The Food and Drug Administration (FDA) has recently expressed concern about a certain group of medications called SGLT2 Inhibitors. This category of drugs includes popular prescription medications such as Invokana and Farxiga. Although these drugs have been fairly successful when treating Type 2 diabetes, they have produced side-effects. Specifically, users of drugs such as Invokana, are now reporting high levels of blood acid, the effects of which have landed some users in the ER.
The first trial in these case is expected in September 2018. In April 2017, the MDL panel also approved a Farxiga MDL.
Our law firm is investigating legal claims on behalf of Type 2 diabetes patients who were harmed as result of the use of Invokana (or Invokamet) or Farxiga. Do you believe you have a potential claim? Call us at 800-553-8082 or get a free online case consultation. Our attorneys can help you no matter where you are.SGLT2 Inhibitors
Invokana and Farxiga fall under an umbrella of a relatively new class of medications referred to as SGLT2 Inhibitors. The FDA considers this a fairly novel group of drugs and has only approved two medications within the class: Canagliflozin (Invokana) and Dapagliflozin (Farxiga). Both drugs are intended to treat Type 2 Diabetes by inhibiting the amount of glucose that is absorbed into the bloodstream.
Someone with Type 2 Diabetes typically produces and transports more glucose in their blood than a person who does not have diabetes. This prevents glucose from being excreted from the body as easily as it should, resulting in hyperglycemia (high-blood sugar levels). SGLT2 Inhibitors work to ensure that the proper amount of glucose is excreted from the body, thus stabilizing blood sugar levels. Invokana was one of the first SGLT2 inhibitors to be approved by the FDA back in March of 2013, with Farxiga receiving approval approximately one year later. As with many diabetes treatments, diet and exercise are recommended to reap the full benefits of the drug.Side Effects
After the use of the drug became more widespread, some users of Invokana began to experience ketoacidosis. This condition is essentially a buildup of acid in the blood, which can lead to serious complications. Generally, people with Type 1 Diabetes are at highest risk of ketoacidosis, because their bodies do not produce insulin. Further, the body uses fat cells as opposed to glucose for energy to make up for the lack of insulin. This process produces ketones, which also build up when the body is sick, stressed, or if one misses a meal. In the end, an excess of ketones can disrupt the body’s entire chemical balance, leading to symptoms such as vomiting, nausea, confusion, fatigue, abdominal pain, and difficulty breathing.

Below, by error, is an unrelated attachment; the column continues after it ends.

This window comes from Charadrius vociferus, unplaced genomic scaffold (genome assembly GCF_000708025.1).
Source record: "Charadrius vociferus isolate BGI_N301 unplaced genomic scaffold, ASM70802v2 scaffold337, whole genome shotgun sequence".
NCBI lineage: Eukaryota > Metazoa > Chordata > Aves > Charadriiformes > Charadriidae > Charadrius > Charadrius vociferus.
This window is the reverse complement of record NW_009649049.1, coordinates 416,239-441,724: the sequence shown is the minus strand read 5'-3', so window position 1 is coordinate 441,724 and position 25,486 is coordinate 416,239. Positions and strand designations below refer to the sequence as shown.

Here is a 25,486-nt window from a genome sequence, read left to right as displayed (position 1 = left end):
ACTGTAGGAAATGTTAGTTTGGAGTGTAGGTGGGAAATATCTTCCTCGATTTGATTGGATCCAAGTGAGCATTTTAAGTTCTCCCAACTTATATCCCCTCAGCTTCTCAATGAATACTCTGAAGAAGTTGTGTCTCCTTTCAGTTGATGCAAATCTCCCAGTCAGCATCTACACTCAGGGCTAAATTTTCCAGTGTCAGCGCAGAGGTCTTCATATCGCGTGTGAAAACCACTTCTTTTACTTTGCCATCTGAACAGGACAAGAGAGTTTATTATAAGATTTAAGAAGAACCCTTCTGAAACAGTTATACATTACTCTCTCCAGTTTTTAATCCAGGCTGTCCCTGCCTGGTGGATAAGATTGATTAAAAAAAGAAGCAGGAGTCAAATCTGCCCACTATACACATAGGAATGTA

On May 5, 2015, the FDA officially issued a warning regarding the potentially fatal side-effects of SGLT2 Inhibitors. The warning noted that around 20 cases of acidosis or ketoacidosis were identified by the FDA, all of which required the patients to seek emergency medical attention. While no deaths have been reported from the use of SGLT2 Inhibitors, untreated ketoacidosis can lead to coma and even death. This is why it is so crucial for people on drugs; such as Invokana and Farxiga go to the emergency room, in the event that they experience any of the side effects listed above.
The FDA isn’t the only group concerned about this drug either. The Institute for Safe Medication Practices helped shed some light on a number of side-effects that were associated with Invokana. Most of them involved potential kidney issues such as kidney failure and impairment; severe dehydration; kidney stones; and urinary tract infections. But serious allergic reactions were also reported. The utility of this drug is really starting to be questioned, especially considering that clinical trials showed that people on the drug have a higher risk of developing a fungal infection. Keep in mind, this does not even take into account the long-term animal tests that showed a correlation between the medication in Invokana and certain types of cancer.
Do you know how else is taking the risks of Invokana more seriously? Health Canada. This Canadian version of the FDA in September 2017 forced Janssen to send as a "Dear Doctor" notification of risk letter to prescribing doctors of Invokana about the possible risk of lower limb amputations.Invokana Lawsuits
Just because a drug causes harmful side-effects does not mean that everyone affected by those side-effects has a legal claim against the manufacturer. Typically, when a drug manufacturer is sued, it is because they failed to warn or tried to conceal the hidden dangers behind their drug. In this instance, lawyers are pursuing claims against the manufacturer of Invokana, claiming that they failed to warn about the risks of ketoacidosis. If you think you were affected, the best course of action is to contact an attorney.
There are not any settlements or verdicts to report from Invokana cases just yet, given how recent some of these developments are. Because of this, it may be difficult for you to tell whether you have a valid claim or not.Contact Us
The attorneys at Miller & Zois are reviewing Invokana and other SGLT2 Inhibitor lawsuits across the country. If you think that you have a potential case, give us a call at 800-553-8082 or get a free on-line case consultation. Our lawyers can provide the information that you need going forward.